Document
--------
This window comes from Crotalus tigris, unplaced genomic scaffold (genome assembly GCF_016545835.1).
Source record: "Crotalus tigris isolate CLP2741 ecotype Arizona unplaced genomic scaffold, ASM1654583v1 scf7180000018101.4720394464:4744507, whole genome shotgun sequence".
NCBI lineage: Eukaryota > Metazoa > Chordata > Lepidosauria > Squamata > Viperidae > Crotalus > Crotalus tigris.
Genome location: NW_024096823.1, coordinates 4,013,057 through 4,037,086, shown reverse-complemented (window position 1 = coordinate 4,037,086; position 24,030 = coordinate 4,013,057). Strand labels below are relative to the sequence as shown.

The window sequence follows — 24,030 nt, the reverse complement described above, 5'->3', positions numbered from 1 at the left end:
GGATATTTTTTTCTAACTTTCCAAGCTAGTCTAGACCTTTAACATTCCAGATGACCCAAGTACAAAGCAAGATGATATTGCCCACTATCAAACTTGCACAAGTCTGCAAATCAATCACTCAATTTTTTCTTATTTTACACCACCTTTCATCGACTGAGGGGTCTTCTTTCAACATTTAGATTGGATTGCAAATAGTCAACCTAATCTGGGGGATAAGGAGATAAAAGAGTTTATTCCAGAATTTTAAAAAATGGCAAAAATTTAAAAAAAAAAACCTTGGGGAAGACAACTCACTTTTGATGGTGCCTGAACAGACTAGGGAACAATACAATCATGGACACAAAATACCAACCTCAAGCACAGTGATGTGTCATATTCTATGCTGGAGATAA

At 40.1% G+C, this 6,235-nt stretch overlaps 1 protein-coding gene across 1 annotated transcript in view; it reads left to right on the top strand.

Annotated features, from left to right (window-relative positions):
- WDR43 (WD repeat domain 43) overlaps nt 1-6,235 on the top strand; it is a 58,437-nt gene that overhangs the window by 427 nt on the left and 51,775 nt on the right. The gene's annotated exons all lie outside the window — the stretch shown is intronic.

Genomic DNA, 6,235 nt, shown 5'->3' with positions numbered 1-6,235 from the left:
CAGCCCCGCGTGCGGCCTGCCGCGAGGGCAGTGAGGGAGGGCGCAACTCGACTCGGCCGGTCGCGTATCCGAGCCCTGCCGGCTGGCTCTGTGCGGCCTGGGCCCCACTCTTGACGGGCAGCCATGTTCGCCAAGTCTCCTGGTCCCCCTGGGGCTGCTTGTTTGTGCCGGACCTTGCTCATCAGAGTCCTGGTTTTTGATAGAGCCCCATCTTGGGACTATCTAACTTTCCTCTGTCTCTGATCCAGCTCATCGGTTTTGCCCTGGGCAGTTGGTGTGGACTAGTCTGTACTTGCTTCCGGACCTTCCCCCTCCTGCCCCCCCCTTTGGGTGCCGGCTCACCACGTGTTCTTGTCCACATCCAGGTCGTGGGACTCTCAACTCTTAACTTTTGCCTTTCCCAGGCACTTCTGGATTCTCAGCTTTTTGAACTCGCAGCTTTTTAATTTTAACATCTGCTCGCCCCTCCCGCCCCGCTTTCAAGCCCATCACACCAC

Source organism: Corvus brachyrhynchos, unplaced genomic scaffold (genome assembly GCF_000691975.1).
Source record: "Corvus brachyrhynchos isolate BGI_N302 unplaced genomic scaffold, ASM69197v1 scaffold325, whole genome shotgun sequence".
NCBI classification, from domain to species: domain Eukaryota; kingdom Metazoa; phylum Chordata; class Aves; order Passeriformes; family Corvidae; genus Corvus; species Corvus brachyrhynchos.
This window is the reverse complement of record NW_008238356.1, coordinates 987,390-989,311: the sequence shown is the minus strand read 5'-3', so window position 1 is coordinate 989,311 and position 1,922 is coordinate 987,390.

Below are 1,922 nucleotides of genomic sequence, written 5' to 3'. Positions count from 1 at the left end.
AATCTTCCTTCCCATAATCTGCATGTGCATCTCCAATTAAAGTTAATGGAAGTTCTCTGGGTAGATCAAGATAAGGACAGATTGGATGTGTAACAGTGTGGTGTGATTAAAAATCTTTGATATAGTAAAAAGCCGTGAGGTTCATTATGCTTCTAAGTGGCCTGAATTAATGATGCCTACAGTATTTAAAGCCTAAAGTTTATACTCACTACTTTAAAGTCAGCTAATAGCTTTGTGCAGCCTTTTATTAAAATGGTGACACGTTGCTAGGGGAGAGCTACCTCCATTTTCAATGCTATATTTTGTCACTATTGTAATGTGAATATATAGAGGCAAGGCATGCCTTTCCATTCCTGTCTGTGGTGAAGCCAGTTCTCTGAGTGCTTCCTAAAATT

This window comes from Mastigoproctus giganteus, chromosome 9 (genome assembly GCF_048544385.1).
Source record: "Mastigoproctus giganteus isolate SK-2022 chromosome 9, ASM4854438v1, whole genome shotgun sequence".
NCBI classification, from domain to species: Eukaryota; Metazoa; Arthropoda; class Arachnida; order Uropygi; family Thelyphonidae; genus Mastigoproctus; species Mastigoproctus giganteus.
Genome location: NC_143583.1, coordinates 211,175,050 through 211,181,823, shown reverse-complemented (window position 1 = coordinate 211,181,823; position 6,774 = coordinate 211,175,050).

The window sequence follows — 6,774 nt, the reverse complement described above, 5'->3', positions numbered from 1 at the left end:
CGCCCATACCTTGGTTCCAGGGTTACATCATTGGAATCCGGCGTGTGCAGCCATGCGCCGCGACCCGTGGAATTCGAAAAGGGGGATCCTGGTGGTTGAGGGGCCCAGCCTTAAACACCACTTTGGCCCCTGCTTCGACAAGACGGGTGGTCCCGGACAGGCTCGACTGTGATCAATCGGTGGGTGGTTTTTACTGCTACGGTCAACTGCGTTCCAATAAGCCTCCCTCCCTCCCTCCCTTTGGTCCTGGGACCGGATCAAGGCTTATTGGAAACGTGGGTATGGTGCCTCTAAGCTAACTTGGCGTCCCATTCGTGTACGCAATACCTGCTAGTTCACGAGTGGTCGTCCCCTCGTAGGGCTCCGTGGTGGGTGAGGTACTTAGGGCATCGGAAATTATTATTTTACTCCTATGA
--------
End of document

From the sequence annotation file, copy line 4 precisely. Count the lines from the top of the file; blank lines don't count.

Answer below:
Genome location: NW_024096823.1, coordinates 4,013,057 through 4,037,086, shown reverse-complemented (window position 1 = coordinate 4,037,086; position 24,030 = coordinate 4,013,057). Strand labels below are relative to the sequence as shown.